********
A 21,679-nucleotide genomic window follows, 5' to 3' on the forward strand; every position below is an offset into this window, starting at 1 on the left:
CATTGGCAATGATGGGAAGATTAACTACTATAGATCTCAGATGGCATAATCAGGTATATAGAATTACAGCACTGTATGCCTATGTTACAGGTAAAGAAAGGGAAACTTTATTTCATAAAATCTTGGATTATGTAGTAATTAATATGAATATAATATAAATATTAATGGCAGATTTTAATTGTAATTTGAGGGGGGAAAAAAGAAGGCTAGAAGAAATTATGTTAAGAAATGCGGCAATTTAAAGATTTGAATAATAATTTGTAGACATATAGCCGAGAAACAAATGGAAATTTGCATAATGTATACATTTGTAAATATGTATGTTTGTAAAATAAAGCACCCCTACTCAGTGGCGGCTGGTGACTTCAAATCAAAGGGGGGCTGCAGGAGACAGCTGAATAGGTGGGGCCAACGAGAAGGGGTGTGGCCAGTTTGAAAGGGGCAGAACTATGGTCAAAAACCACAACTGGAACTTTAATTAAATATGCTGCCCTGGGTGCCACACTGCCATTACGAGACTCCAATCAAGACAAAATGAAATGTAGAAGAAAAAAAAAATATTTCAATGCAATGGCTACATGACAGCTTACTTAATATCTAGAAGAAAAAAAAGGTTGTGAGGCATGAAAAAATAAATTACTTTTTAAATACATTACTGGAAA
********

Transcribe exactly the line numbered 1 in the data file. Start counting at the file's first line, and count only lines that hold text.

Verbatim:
A 21,679-nucleotide genomic window follows, 5' to 3' on the forward strand; every position below is an offset into this window, starting at 1 on the left: